Let’s say the price of beef goes up. Many restaurant owners will immediately raise the price of their beef dishes to compensate, but a better course of action is to see where else you can raise prices on your menu that won’t cut into traffic and sales. Here’s how it works:
- Look at your top-performing items to see where you’re making the most money. In general, 15% of your menu will yield 65-80% of your cash flow.
- Ask: are those items price sensitive? In the history of those items, when you last changed the price, did the demand stay the same or go down? If the same number of people buy it either way, it’s not price sensitive.
- If two items trade with each other and are both very sensitive, you might lower the higher-priced item and bump the lower-priced item so people will trade up to the better-margin item. That can result in a huge change in profits.
DON’T put higher prices on a menu unnecessarily.
Sometimes in restaurants that have bars, the price for a drink at the bar includes the tax while the price for the same drink at the table does not. The consumer will always think the one with the lower price is the better value.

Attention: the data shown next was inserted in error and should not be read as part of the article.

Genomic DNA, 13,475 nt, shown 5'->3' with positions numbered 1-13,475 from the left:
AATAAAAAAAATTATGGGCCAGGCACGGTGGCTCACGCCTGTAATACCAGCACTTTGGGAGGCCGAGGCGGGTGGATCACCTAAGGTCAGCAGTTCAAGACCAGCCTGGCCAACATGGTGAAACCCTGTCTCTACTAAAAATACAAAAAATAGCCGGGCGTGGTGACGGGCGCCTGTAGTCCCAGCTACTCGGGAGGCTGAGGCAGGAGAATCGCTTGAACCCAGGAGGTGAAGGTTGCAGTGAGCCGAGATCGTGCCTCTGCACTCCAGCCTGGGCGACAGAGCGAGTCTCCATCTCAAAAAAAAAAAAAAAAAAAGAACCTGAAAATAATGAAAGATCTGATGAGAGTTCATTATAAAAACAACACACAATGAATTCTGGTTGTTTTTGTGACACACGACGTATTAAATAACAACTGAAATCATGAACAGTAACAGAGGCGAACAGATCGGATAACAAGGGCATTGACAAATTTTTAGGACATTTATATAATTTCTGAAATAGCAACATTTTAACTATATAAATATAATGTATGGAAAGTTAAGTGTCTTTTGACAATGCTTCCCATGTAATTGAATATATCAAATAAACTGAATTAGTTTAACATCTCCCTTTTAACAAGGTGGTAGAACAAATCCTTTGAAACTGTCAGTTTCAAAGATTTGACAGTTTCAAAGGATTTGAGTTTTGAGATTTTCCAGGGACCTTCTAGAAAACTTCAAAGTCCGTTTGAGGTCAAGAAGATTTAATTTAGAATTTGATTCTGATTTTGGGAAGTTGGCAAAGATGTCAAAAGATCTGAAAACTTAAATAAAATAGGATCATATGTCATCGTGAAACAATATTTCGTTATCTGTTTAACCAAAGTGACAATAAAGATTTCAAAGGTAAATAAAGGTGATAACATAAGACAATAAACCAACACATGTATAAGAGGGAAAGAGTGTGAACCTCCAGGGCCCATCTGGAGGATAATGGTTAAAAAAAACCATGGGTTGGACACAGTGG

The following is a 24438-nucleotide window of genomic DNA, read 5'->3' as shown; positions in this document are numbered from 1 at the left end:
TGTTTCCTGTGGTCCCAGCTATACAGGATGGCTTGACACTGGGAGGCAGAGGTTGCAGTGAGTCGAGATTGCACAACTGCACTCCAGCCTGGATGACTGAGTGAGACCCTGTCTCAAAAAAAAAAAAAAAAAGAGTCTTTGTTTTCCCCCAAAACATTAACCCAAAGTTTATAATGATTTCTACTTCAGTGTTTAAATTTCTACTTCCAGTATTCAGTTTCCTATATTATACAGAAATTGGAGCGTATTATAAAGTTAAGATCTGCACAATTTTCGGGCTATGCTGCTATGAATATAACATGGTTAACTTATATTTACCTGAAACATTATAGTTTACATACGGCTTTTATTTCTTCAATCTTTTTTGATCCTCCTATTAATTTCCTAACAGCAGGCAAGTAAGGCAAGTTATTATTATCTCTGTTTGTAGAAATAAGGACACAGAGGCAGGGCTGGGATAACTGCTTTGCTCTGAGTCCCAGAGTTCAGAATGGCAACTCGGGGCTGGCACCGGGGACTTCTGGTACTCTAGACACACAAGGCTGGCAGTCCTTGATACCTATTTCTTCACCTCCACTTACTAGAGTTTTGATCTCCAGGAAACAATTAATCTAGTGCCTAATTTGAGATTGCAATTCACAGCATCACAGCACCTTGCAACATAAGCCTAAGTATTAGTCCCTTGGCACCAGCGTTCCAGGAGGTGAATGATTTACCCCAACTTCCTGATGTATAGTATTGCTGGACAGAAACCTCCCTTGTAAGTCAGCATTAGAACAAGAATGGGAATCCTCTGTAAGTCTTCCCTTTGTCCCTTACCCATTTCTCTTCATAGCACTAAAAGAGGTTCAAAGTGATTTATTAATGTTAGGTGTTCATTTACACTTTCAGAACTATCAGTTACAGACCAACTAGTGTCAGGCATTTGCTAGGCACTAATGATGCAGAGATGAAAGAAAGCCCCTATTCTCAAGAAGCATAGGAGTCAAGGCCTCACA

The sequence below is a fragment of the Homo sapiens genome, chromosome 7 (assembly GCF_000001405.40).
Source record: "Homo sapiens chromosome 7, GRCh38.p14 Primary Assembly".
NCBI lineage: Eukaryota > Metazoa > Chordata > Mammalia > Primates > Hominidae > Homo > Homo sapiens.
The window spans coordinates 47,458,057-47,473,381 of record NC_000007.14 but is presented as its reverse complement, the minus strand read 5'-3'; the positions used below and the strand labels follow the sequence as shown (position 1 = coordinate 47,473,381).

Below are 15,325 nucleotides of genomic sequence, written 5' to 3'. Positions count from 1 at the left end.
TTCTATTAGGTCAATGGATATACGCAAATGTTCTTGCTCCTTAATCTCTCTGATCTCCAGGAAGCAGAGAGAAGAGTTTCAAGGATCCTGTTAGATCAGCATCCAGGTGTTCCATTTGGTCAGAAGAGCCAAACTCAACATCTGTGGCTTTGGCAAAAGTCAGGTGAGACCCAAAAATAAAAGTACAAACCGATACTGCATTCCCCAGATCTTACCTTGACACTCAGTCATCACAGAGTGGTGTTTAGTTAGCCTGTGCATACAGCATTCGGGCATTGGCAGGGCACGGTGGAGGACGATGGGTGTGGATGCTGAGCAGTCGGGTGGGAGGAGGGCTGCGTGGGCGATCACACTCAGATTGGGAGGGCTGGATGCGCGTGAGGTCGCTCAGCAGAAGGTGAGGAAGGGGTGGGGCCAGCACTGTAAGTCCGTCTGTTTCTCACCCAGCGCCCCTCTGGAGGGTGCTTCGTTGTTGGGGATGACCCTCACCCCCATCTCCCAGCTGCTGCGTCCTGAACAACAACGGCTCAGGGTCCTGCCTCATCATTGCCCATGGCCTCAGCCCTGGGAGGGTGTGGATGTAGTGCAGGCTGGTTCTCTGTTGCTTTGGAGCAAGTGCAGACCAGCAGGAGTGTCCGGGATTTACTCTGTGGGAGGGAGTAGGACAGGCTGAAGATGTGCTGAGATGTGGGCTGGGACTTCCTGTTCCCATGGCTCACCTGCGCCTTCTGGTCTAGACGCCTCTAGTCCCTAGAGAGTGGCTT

“It’s usually a good idea to put the lowest number you can up there,” says Tom. “Don’t put the price of the tax imbedded, because the consumer doesn’t give you credit for supporting the federal government or the local state government.”
Similarly, you never want to list a high-priced item on your menu that isn’t popular. On a menu where the average entree costs $15, a $30 tripe dish will actually cause people to be less happy with the overall value of the restaurant. Even though they didn’t order it and it had no real impact on them, seeing it will negatively impact how they feel about their experience. Only have high-priced items that really move.